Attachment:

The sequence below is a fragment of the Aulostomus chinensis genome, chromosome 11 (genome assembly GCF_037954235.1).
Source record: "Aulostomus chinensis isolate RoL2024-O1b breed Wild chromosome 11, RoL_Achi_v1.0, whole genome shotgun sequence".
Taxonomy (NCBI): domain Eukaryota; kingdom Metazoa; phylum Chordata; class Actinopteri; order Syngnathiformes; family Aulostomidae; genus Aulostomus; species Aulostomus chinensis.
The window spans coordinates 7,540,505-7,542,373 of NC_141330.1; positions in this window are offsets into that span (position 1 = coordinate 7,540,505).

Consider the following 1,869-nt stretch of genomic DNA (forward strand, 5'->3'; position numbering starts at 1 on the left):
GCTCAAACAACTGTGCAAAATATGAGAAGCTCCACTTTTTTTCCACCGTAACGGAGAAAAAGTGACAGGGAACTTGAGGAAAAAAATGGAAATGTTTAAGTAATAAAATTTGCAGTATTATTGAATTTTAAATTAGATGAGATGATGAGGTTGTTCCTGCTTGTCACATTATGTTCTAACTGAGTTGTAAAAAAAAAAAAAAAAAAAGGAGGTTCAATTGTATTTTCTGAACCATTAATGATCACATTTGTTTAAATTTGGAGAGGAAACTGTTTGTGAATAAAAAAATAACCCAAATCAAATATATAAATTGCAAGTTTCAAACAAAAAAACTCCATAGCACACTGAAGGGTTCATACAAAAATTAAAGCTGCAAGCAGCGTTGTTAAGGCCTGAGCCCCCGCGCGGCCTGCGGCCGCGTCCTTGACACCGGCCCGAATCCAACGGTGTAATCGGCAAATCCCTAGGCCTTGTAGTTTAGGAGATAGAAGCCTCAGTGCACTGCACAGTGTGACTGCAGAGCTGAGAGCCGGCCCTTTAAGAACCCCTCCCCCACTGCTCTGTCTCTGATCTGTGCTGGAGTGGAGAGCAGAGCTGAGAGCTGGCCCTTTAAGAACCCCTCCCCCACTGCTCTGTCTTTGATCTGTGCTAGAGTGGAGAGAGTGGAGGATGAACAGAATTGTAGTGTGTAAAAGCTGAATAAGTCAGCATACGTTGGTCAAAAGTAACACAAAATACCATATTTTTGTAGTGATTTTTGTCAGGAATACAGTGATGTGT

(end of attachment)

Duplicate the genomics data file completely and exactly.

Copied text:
The sequence below is a fragment of the Aulostomus chinensis genome, chromosome 11 (genome assembly GCF_037954235.1).
Source record: "Aulostomus chinensis isolate RoL2024-O1b breed Wild chromosome 11, RoL_Achi_v1.0, whole genome shotgun sequence".
Taxonomy (NCBI): domain Eukaryota; kingdom Metazoa; phylum Chordata; class Actinopteri; order Syngnathiformes; family Aulostomidae; genus Aulostomus; species Aulostomus chinensis.
The window spans coordinates 7,540,505-7,542,373 of NC_141330.1; positions in this window are offsets into that span (position 1 = coordinate 7,540,505).

Consider the following 1,869-nt stretch of genomic DNA (forward strand, 5'->3'; position numbering starts at 1 on the left):
GCTCAAACAACTGTGCAAAATATGAGAAGCTCCACTTTTTTTCCACCGTAACGGAGAAAAAGTGACAGGGAACTTGAGGAAAAAAATGGAAATGTTTAAGTAATAAAATTTGCAGTATTATTGAATTTTAAATTAGATGAGATGATGAGGTTGTTCCTGCTTGTCACATTATGTTCTAACTGAGTTGTAAAAAAAAAAAAAAAAAAAGGAGGTTCAATTGTATTTTCTGAACCATTAATGATCACATTTGTTTAAATTTGGAGAGGAAACTGTTTGTGAATAAAAAAATAACCCAAATCAAATATATAAATTGCAAGTTTCAAACAAAAAAACTCCATAGCACACTGAAGGGTTCATACAAAAATTAAAGCTGCAAGCAGCGTTGTTAAGGCCTGAGCCCCCGCGCGGCCTGCGGCCGCGTCCTTGACACCGGCCCGAATCCAACGGTGTAATCGGCAAATCCCTAGGCCTTGTAGTTTAGGAGATAGAAGCCTCAGTGCACTGCACAGTGTGACTGCAGAGCTGAGAGCCGGCCCTTTAAGAACCCCTCCCCCACTGCTCTGTCTCTGATCTGTGCTGGAGTGGAGAGCAGAGCTGAGAGCTGGCCCTTTAAGAACCCCTCCCCCACTGCTCTGTCTTTGATCTGTGCTAGAGTGGAGAGAGTGGAGGATGAACAGAATTGTAGTGTGTAAAAGCTGAATAAGTCAGCATACGTTGGTCAAAAGTAACACAAAATACCATATTTTTGTAGTGATTTTTGTCAGGAATACAGTGATGTGT